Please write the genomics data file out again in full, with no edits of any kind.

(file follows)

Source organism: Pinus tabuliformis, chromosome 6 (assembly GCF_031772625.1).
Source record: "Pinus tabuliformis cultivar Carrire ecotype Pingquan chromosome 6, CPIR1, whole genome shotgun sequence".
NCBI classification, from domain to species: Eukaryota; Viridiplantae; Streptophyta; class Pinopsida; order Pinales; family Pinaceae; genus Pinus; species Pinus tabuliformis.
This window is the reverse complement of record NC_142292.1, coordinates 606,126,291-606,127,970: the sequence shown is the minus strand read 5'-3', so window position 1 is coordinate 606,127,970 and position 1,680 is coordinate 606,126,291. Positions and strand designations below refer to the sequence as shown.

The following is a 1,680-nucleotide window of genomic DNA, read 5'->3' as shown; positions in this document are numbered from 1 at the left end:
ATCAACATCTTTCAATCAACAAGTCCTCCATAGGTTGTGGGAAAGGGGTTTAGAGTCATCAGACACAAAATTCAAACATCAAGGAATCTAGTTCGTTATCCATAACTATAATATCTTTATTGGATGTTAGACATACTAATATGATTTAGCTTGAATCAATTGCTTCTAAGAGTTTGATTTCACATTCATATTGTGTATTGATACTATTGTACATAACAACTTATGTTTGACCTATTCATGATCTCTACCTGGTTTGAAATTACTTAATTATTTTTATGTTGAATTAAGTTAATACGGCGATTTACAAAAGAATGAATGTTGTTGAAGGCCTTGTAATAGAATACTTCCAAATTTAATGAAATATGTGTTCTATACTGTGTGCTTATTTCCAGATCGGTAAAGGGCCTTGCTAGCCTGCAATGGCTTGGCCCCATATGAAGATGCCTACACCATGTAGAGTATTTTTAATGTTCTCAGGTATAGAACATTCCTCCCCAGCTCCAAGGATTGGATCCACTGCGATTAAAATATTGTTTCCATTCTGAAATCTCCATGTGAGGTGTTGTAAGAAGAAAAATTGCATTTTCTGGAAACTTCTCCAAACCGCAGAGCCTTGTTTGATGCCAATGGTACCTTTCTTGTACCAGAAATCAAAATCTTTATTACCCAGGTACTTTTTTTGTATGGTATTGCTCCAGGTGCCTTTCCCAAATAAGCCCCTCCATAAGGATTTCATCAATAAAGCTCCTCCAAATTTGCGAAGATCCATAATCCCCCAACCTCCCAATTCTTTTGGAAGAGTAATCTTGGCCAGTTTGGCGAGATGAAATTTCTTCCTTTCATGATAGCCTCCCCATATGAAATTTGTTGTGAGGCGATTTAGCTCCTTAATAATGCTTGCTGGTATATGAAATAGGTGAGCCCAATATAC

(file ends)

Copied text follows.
Source organism: Pinus tabuliformis, chromosome 6 (assembly GCF_031772625.1).
Source record: "Pinus tabuliformis cultivar Carrire ecotype Pingquan chromosome 6, CPIR1, whole genome shotgun sequence".
NCBI classification, from domain to species: Eukaryota; Viridiplantae; Streptophyta; class Pinopsida; order Pinales; family Pinaceae; genus Pinus; species Pinus tabuliformis.
This window is the reverse complement of record NC_142292.1, coordinates 606,126,291-606,127,970: the sequence shown is the minus strand read 5'-3', so window position 1 is coordinate 606,127,970 and position 1,680 is coordinate 606,126,291. Positions and strand designations below refer to the sequence as shown.

The following is a 1,680-nucleotide window of genomic DNA, read 5'->3' as shown; positions in this document are numbered from 1 at the left end:
ATCAACATCTTTCAATCAACAAGTCCTCCATAGGTTGTGGGAAAGGGGTTTAGAGTCATCAGACACAAAATTCAAACATCAAGGAATCTAGTTCGTTATCCATAACTATAATATCTTTATTGGATGTTAGACATACTAATATGATTTAGCTTGAATCAATTGCTTCTAAGAGTTTGATTTCACATTCATATTGTGTATTGATACTATTGTACATAACAACTTATGTTTGACCTATTCATGATCTCTACCTGGTTTGAAATTACTTAATTATTTTTATGTTGAATTAAGTTAATACGGCGATTTACAAAAGAATGAATGTTGTTGAAGGCCTTGTAATAGAATACTTCCAAATTTAATGAAATATGTGTTCTATACTGTGTGCTTATTTCCAGATCGGTAAAGGGCCTTGCTAGCCTGCAATGGCTTGGCCCCATATGAAGATGCCTACACCATGTAGAGTATTTTTAATGTTCTCAGGTATAGAACATTCCTCCCCAGCTCCAAGGATTGGATCCACTGCGATTAAAATATTGTTTCCATTCTGAAATCTCCATGTGAGGTGTTGTAAGAAGAAAAATTGCATTTTCTGGAAACTTCTCCAAACCGCAGAGCCTTGTTTGATGCCAATGGTACCTTTCTTGTACCAGAAATCAAAATCTTTATTACCCAGGTACTTTTTTTGTATGGTATTGCTCCAGGTGCCTTTCCCAAATAAGCCCCTCCATAAGGATTTCATCAATAAAGCTCCTCCAAATTTGCGAAGATCCATAATCCCCCAACCTCCCAATTCTTTTGGAAGAGTAATCTTGGCCAGTTTGGCGAGATGAAATTTCTTCCTTTCATGATAGCCTCCCCATATGAAATTTGTTGTGAGGCGATTTAGCTCCTTAATAATGCTTGCTGGTATATGAAATAGGTGAGCCCAATATAC